Christie’s Important Chinese Ceramics and Works of Art Sale delivered glittering results.
Amongst 351 lots offered in two parts, 294 were sold – a US$31 million dollars sale total and 83.7 per cent sale rate was achieved – far exceeding expectations.
The most valuable lot was a bronze jar from ancient China fetched US$2.7 million dollars with buyer’s premium. Alongside the bronzeware, a 900-year-old Guanyin sculpture and 17th century huanghuali table each sold for more than US$2 million dollars, and were the sale’s second and third most expensive lots.
The archaic bronze jar was hammered at US$2,250,000 dollars
Lot 719 ￨ Inlaid Bronze Facted Jar, Fanghu
Created during Warring States period (4th-3rd century BCE)
Height: 43 cm
Kaikodo, New York, before 1996
Estimate: US$400,000 – 600,000
Hammer Price: US$2,250,000
The auctioneer started the bidding at US$300,000 dollars, and dropped the hammer at US$2.2 million dollars – more than 5 times its low estimate. In the end, it fetched US$2.7 million dollars, with buyer’s premium.
The four-sided vessel is set with loose rings suspending loose ring handles on opposite sides, and is decorated on each side with elaborate pictorial scenes arranged in horizontal registers. The flat, raised bronze motifs of the scenes are silhouetted against a sunken background bearing extensive remains of an inlaid paste. The bronze of the raised motifs has a brownish-red and green patina.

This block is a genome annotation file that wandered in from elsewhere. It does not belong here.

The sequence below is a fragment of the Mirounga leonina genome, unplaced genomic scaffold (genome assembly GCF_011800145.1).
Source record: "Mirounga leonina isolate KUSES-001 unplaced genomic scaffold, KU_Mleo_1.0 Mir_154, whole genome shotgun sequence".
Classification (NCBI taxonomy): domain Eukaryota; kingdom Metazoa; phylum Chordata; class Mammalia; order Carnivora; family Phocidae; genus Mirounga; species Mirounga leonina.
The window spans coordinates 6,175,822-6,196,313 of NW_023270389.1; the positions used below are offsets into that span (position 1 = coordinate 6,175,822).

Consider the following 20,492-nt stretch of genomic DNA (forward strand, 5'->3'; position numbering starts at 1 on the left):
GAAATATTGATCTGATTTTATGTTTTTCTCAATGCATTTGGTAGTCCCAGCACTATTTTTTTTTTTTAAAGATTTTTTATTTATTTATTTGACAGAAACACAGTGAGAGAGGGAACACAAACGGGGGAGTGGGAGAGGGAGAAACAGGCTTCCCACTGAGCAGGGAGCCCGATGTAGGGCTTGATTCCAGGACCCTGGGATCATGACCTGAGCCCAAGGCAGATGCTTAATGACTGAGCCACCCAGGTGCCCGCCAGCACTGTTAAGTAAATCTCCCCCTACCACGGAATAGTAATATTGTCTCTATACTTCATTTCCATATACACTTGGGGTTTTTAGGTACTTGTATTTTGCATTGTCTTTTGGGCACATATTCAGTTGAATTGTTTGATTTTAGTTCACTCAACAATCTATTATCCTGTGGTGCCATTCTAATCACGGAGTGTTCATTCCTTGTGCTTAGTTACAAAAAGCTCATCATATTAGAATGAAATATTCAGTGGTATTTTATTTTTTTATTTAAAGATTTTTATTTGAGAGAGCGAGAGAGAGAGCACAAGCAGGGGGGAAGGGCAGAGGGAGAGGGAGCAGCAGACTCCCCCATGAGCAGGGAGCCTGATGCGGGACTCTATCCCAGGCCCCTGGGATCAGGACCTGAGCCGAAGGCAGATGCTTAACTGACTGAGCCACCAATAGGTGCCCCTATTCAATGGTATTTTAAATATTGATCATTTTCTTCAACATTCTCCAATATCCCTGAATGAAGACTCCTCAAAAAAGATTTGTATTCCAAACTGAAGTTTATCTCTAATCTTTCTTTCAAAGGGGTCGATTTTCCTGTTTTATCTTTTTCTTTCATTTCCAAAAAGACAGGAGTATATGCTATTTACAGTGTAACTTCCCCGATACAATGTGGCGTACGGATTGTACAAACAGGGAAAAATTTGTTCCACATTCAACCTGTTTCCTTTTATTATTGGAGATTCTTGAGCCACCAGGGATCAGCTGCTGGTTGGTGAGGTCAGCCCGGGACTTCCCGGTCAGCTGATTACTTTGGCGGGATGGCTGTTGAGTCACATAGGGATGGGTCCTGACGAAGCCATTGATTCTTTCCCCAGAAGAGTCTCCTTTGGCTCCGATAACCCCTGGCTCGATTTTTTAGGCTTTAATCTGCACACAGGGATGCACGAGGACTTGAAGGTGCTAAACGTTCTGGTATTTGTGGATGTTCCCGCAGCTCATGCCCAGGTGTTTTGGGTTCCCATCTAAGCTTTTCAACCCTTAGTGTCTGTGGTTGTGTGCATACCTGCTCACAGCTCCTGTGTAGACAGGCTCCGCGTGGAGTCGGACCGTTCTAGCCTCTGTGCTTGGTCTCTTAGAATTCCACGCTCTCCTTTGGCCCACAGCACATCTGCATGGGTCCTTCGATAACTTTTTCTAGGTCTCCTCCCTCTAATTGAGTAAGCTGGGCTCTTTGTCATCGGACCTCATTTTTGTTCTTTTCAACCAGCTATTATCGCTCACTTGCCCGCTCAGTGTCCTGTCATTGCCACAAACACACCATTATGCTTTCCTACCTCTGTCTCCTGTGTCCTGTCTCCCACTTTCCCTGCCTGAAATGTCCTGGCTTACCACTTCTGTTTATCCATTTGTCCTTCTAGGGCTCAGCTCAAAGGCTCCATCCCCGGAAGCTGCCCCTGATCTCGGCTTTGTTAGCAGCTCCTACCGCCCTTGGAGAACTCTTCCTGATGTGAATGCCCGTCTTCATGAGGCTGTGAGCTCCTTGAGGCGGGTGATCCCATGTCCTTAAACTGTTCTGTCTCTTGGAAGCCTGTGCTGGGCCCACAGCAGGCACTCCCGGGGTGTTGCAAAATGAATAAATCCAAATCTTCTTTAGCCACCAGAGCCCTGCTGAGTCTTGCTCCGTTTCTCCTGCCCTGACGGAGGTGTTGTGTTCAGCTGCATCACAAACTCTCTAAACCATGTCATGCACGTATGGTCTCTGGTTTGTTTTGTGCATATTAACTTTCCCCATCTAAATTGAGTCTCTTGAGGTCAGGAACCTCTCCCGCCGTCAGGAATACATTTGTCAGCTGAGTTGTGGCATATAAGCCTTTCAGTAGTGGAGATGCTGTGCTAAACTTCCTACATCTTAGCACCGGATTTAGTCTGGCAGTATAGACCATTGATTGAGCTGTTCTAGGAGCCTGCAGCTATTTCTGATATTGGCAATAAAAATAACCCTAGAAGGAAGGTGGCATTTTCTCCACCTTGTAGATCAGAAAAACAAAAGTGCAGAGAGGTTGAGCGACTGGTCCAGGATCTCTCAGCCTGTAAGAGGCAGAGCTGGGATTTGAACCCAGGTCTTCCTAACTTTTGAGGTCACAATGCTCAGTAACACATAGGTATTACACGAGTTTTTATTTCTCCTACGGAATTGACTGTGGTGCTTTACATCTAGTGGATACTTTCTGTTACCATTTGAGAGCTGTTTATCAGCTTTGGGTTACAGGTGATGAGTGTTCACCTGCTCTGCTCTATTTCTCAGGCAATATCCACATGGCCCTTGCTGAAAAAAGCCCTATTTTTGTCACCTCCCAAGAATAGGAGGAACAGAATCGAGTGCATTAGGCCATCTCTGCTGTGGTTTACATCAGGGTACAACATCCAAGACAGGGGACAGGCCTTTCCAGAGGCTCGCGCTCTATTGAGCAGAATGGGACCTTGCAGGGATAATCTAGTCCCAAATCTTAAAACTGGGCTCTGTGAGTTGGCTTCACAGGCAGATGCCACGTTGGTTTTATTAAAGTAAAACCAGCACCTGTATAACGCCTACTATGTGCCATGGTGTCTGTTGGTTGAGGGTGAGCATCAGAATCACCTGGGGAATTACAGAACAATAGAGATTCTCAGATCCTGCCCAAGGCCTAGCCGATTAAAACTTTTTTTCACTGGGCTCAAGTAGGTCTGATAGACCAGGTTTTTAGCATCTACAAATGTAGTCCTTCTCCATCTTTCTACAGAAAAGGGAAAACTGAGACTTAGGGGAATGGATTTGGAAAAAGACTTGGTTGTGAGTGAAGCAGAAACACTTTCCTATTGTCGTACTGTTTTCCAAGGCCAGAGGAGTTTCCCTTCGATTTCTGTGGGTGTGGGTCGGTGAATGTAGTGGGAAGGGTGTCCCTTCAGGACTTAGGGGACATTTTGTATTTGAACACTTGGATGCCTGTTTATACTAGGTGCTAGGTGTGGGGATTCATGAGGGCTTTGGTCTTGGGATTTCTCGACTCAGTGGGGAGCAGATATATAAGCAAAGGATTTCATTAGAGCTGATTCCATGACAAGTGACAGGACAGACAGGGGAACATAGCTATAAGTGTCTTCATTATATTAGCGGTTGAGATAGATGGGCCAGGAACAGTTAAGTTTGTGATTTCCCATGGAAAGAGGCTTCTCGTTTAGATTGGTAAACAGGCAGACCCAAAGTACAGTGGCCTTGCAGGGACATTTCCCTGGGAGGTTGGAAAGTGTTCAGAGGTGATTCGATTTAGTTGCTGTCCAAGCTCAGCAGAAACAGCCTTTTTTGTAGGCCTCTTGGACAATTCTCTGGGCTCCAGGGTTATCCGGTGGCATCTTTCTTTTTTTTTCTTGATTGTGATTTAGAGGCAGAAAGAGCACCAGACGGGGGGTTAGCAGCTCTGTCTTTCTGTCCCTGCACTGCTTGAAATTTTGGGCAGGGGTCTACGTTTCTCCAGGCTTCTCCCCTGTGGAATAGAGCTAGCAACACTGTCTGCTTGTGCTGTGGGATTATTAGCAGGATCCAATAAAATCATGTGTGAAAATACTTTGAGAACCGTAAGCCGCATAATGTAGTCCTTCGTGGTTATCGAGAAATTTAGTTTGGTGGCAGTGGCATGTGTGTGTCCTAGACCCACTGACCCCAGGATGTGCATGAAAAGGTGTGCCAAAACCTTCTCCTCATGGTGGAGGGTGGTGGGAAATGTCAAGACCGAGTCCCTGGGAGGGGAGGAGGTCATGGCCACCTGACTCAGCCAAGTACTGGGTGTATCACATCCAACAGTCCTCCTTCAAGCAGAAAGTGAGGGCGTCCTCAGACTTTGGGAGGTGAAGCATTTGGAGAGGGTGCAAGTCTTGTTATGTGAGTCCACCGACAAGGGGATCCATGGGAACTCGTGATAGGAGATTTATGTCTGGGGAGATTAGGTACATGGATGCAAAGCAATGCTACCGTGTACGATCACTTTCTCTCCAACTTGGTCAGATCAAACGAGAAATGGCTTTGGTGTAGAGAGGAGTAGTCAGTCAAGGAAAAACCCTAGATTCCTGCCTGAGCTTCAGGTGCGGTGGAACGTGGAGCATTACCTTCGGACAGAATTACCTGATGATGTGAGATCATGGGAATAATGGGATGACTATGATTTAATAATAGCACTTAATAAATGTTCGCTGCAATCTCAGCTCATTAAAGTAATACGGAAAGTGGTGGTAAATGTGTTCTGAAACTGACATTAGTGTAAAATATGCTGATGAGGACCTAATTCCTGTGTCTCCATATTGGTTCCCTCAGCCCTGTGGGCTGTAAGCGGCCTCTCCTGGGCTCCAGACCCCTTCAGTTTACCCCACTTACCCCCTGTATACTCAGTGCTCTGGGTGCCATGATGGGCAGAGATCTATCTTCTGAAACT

Ancient Chinese bronzewares were decorated with different creatures – such as taoties (mythological creatures), dragons, phoenixes and owls. Patterns were later based on human activities – reflecting the people’s living conditions of the period and are precious visual historical materials.
This present bronze jar has two group of carvings portraying scenes of feasting, hunting and fighting on land and sea.
The first group of motifs portraying scenes of feasting, hunting and land and naval battles
First group – with layers from top to bottom:
A sun and moon are found on the upper right and left, while various food utensils are found in the room. The characters on the first section hold wine vessels, and those on the second section raise their glasses to greet them.
Musicians play stone chimes (bianqing), chime bells (bianzhong) and drums.
A line of eight female dancers dressed in robes.
Hunters wielding bows and arrows or spears – some in carriages and on foot – are chasing animals such as deer, rabbits, tigers and wild boars.
At the Palace’s Grand Hall, there are two birds on either side of the roof. Guards are standing on patrol outside, while two people exchange a disc inside. Below the Palace is a row of four horses with reins and stablemen, and a row of four hunted and bleeding tigers are found further below.
The lowest single-story building has a cauldron inside – possibly a kitchen.